19
$\begingroup$

I would like to bring to our attention the following situation. If you take a look in his question tab, you will see that he only come here, demanding the answer of his questions, without any attempt (at least visible) to learn something.

The linked question is just the result of us accepting his behavior (it also contain rude comments), I mean, just post your question here and we give you an answer.

So the question is: are people really learning something from it? Is it really instructive to post a answer, without asking some background from the author?

Remark: Here you can find another situation.

$\endgroup$
  • 1
    $\begingroup$ I think that to understand the behavior of a user, looking through both questions and comments history is usually a good indicator. Why so serious, he asked. $\endgroup$ – Asaf Karagila Sep 4 '14 at 13:42
  • $\begingroup$ @AsafKaragila, this comment does not seem to provide an answer, for his "demanding answers behavior" (or should I take it not so serious?). $\endgroup$ – Tomás Sep 4 '14 at 13:49
  • 4
    $\begingroup$ You are trying to analyze the behavior of a user, whether or not they are here to learn or not. We can't really do that. But we can find evidence that a particular user is misbehaving, or thinks that this website is hosted by 4chan, rather than by SE Inc., which to me signals a greater problem than "doesn't want to learn". (Although I am sure that the two have some sort of positive correlation.) $\endgroup$ – Asaf Karagila Sep 4 '14 at 13:51
  • $\begingroup$ Yes @AsafKaragila, you are right. $\endgroup$ – Tomás Sep 4 '14 at 13:54
  • 19
    $\begingroup$ I, for one, have become discouraged because of questioner behavior and now rarely post answers. From here on out, I'm only going to answer interesting and well-researched questions that are not prone to be homework. As I think more about it, my conscience cannot bear the thought of doing other people's graded homework questions for them. $\endgroup$ – apnorton Sep 5 '14 at 2:38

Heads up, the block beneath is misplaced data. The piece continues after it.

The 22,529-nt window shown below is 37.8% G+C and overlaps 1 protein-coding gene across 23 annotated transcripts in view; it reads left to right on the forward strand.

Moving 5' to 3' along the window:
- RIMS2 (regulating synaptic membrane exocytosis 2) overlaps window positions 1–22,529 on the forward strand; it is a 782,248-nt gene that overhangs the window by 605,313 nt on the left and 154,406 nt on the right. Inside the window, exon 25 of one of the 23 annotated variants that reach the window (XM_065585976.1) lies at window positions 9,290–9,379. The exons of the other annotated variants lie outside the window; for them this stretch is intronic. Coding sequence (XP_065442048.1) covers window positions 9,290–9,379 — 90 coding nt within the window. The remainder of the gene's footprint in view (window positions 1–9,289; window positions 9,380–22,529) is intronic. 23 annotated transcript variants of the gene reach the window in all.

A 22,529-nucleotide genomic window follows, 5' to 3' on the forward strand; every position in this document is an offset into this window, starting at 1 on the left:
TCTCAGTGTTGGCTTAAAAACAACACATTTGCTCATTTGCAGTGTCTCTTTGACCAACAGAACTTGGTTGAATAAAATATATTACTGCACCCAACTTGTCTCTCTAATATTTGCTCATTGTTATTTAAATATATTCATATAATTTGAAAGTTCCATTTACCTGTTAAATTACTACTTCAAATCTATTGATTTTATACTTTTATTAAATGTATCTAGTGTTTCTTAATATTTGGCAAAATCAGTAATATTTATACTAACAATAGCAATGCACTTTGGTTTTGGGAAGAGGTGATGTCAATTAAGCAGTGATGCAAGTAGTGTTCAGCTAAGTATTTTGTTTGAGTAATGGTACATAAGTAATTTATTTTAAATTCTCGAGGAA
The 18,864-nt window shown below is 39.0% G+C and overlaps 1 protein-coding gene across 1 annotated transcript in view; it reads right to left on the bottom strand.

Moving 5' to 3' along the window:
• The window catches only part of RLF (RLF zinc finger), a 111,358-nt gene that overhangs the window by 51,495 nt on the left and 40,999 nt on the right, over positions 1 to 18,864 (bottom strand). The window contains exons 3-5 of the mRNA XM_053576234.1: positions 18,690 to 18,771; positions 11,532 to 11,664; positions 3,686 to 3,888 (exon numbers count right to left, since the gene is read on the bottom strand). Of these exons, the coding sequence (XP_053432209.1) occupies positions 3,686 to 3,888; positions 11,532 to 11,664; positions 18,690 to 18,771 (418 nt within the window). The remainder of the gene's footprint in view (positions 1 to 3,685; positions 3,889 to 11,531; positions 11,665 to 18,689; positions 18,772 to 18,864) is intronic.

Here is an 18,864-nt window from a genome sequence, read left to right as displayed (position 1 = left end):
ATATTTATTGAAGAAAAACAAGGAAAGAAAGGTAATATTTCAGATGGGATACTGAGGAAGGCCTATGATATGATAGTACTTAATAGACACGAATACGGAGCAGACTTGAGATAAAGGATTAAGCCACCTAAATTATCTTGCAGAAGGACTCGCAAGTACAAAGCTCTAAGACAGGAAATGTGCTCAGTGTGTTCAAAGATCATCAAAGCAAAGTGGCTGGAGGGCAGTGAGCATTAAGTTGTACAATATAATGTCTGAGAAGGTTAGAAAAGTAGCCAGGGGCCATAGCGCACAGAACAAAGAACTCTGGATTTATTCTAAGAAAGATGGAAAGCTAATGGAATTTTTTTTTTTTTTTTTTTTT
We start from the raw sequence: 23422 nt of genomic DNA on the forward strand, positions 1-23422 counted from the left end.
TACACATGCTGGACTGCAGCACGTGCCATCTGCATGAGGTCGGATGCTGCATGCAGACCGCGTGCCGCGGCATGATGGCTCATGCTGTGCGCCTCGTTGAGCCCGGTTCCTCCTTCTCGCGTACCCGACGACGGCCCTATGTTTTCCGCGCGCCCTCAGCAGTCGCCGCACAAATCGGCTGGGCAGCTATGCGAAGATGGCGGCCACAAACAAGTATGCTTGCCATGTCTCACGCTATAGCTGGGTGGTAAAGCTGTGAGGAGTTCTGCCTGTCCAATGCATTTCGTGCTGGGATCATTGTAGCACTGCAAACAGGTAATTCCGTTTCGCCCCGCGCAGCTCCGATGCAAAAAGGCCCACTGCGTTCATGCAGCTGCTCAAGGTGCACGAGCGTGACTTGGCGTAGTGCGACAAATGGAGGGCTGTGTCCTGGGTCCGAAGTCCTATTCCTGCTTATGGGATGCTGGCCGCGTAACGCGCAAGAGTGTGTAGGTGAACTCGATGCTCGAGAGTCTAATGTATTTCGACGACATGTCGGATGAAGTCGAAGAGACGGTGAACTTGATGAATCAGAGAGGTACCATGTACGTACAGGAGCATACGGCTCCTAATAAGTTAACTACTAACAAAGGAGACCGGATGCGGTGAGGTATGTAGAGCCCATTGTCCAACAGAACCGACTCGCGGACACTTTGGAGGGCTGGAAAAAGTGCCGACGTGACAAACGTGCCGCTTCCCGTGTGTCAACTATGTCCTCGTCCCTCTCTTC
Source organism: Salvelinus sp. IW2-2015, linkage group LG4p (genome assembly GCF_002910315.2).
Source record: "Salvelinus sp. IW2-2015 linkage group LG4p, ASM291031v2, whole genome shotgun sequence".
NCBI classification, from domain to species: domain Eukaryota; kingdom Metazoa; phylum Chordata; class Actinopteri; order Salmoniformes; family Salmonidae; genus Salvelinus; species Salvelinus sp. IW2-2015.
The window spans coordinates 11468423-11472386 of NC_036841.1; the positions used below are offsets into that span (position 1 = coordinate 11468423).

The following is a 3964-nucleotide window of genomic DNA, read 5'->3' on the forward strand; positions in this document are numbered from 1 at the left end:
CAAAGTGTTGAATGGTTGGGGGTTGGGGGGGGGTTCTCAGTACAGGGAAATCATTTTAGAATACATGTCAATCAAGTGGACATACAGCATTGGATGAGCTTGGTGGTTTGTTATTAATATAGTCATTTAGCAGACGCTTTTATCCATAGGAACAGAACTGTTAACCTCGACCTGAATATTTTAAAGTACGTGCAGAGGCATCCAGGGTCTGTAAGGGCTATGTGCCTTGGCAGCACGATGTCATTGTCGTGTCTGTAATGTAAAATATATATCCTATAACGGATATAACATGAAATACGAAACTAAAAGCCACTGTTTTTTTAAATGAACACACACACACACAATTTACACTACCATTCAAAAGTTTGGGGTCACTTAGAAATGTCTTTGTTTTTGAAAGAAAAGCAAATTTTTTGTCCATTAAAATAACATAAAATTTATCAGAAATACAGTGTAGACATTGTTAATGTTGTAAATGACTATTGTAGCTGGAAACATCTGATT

• 3
    $\begingroup$ Sometimes I think the nature of problems asked has changed from a focus on understanding to 'do my work for me'. In the context of, say, stackoverflow, this makes sense (delving into the arcana of someone else's code to move beyond a stumble is perfectly appropriate), but in the MSE context, this approach is unsatisfying. Sometimes I wonder if questions should require some 'acceptance' by higher-rep users before answers accumulate rep. $\endgroup$ – copper.hat Sep 6 '14 at 5:46
  • 13
    $\begingroup$ @copper.hat: Most (very) high rep users are those who answer all questions indiscriminately, including "do my homework" question, pretty much by design of the website. So I don't think your idea would work all that well. $\endgroup$ – Najib Idrissi Sep 6 '14 at 6:51
  • $\begingroup$ The initial behaviour was indeed objectionable. There are signs of improvement, so in this case OP seems to have begun to learn. $\endgroup$ – André Nicolas Sep 8 '14 at 3:50
  • 4
    $\begingroup$ I just reviewed the user's most recent questions, yet I do not see any sign of substantial improvement (unless you count no longer including "Thank you, AMA nigerian prince, i shall give u 1 trillion money in my currency!" in their questions). I don't think that OP has begun to learn at all. $\endgroup$ – apnorton Sep 10 '14 at 15:10
13
$\begingroup$

Are they really learning something? Hard to tell, but they do not seem willing to learn to ask better questions; the quality of user's contributions seems to be in decline from the already-low initial level.

The site has automatic question blocks, which are meant for users with consistently low quality of posts. Well before a user is blocked outright, they will be warned with the message shown here.

But the effectiveness of the blocks depends on the willingness of users to downvote low quality questions as they see them. At present, downvotes are rare compared to the number of low quality questions, which renders the blocking feature less effective than it could be.

$\endgroup$
  • 7
    $\begingroup$ Thanks for reminding me to upvote more perfectly valid mathematical questions to help them avoid the grim question reaper. $\endgroup$ – Bill Dubuque Sep 6 '14 at 19:27
  • 7
    $\begingroup$ Depending only on downvotes is difficult. Most people, on the contrary, up vote such questions, even if they are just doing their homework. Recently I saw someone even answering a question in the comment, after it get closed! $\endgroup$ – Tomás Sep 6 '14 at 19:30
  • 3
    $\begingroup$ @Tomás Alas, some questions are closed so quickly that one cannot finish writing an answer, so there is no choice but to post it as a comment. $\endgroup$ – Bill Dubuque Sep 6 '14 at 19:40
  • 6
    $\begingroup$ @Tomás I agree: downvotes by themselves do not suffice in present. Which is why I keep my one-click close bookmarklet handy, and use it dozens of times a day. Still, the low number of downvotes exacerbates the problem. $\endgroup$ – user147263 Sep 6 '14 at 19:53
  • 10
    $\begingroup$ @BillDubuque, but it had a motive to be closed. Answer it in the comments and you are just inviting more questions of the same type. And note here, that in the related case, it was a full answer, not even a hint... $\endgroup$ – Tomás Sep 6 '14 at 19:56
  • 14